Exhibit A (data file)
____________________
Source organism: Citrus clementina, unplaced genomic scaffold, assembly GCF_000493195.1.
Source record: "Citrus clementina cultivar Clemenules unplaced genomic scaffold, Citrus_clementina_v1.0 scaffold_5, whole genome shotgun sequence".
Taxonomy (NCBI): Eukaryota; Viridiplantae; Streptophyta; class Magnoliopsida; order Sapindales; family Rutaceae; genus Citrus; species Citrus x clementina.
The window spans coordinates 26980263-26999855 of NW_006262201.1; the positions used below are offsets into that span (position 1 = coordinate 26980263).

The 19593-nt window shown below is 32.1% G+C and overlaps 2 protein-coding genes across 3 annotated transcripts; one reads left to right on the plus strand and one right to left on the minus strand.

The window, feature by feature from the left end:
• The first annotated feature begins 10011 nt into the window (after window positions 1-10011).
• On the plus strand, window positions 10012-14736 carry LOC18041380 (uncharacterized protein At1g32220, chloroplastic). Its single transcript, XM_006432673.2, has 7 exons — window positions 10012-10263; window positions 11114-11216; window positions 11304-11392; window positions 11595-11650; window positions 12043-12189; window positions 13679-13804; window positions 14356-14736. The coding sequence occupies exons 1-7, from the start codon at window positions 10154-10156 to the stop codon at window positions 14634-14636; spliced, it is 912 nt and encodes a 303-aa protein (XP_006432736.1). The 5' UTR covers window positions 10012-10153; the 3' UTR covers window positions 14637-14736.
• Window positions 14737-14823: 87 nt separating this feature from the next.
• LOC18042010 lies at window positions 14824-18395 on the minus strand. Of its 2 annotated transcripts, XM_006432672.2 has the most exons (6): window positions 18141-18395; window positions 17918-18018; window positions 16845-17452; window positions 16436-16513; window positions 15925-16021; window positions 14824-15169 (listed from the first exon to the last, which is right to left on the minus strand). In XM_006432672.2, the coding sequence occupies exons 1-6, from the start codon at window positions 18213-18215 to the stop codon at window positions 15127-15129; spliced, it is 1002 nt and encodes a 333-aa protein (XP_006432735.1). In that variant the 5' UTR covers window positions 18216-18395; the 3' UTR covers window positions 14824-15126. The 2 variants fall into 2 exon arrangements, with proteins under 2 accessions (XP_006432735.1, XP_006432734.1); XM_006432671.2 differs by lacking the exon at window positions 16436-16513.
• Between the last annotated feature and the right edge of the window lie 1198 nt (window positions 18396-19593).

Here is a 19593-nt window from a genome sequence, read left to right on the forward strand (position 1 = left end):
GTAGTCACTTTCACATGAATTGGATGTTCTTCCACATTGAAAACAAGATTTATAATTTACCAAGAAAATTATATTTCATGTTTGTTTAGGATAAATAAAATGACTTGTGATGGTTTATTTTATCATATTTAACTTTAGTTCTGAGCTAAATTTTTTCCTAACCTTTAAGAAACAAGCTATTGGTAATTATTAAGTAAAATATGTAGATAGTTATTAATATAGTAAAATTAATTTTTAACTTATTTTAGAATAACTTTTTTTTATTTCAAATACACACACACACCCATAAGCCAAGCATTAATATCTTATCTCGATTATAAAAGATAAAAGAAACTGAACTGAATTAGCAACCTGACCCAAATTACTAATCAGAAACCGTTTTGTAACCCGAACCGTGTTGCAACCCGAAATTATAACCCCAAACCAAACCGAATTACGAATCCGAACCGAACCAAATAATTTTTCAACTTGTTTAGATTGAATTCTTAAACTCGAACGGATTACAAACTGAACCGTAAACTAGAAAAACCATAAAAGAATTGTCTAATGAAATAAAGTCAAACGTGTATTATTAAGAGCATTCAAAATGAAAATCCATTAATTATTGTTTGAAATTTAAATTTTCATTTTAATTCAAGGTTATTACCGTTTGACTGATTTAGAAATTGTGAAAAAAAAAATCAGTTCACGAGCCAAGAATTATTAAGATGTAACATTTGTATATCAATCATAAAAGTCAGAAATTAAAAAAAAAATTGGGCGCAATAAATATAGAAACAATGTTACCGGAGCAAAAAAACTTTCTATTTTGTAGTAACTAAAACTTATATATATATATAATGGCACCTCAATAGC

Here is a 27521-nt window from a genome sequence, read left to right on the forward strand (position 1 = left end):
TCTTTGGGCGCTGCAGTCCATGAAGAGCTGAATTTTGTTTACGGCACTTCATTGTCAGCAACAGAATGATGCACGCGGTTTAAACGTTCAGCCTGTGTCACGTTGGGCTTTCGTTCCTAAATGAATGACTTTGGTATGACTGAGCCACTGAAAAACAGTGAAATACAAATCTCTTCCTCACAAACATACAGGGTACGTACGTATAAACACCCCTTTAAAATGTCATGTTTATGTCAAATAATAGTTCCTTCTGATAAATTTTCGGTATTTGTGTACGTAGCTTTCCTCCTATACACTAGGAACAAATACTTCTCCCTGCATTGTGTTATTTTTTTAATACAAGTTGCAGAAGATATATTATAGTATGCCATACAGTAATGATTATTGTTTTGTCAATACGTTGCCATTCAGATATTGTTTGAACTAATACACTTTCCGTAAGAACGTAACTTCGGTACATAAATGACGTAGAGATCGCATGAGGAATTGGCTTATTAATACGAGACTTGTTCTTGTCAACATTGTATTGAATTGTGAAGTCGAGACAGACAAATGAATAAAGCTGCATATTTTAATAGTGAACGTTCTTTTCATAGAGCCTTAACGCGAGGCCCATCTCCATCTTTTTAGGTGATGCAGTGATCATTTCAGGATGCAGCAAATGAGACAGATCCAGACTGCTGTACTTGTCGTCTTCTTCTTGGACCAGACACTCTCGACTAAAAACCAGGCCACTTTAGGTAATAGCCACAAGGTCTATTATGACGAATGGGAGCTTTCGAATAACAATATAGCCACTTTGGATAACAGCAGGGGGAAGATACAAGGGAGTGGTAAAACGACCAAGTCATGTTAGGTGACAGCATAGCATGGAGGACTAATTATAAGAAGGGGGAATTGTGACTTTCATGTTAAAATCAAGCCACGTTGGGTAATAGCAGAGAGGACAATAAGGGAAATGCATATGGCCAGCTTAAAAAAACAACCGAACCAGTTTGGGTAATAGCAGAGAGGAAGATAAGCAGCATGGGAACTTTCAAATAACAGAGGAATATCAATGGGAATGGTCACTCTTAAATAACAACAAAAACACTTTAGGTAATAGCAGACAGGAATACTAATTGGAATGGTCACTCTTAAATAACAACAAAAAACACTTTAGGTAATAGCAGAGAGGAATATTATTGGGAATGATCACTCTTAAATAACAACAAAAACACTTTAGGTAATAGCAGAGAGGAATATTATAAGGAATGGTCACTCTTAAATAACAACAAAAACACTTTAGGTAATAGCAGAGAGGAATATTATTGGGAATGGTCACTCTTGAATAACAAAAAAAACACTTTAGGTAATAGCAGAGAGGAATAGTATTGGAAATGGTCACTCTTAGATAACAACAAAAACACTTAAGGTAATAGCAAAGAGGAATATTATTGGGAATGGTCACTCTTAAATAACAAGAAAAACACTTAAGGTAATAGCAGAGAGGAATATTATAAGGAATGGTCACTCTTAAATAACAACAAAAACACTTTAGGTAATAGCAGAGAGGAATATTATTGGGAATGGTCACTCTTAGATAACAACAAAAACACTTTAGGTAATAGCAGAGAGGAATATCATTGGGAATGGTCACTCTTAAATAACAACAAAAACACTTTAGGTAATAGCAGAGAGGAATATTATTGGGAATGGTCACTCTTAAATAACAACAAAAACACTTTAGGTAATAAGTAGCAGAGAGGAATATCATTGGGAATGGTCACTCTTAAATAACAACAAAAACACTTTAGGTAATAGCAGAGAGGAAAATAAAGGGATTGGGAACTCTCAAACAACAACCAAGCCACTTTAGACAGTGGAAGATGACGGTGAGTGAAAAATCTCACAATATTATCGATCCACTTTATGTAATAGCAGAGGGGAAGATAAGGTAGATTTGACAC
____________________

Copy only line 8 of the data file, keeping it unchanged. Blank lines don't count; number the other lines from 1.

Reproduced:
• On the plus strand, window positions 10012-14736 carry LOC18041380 (uncharacterized protein At1g32220, chloroplastic). Its single transcript, XM_006432673.2, has 7 exons — window positions 10012-10263; window positions 11114-11216; window positions 11304-11392; window positions 11595-11650; window positions 12043-12189; window positions 13679-13804; window positions 14356-14736. The coding sequence occupies exons 1-7, from the start codon at window positions 10154-10156 to the stop codon at window positions 14634-14636; spliced, it is 912 nt and encodes a 303-aa protein (XP_006432736.1). The 5' UTR covers window positions 10012-10153; the 3' UTR covers window positions 14637-14736.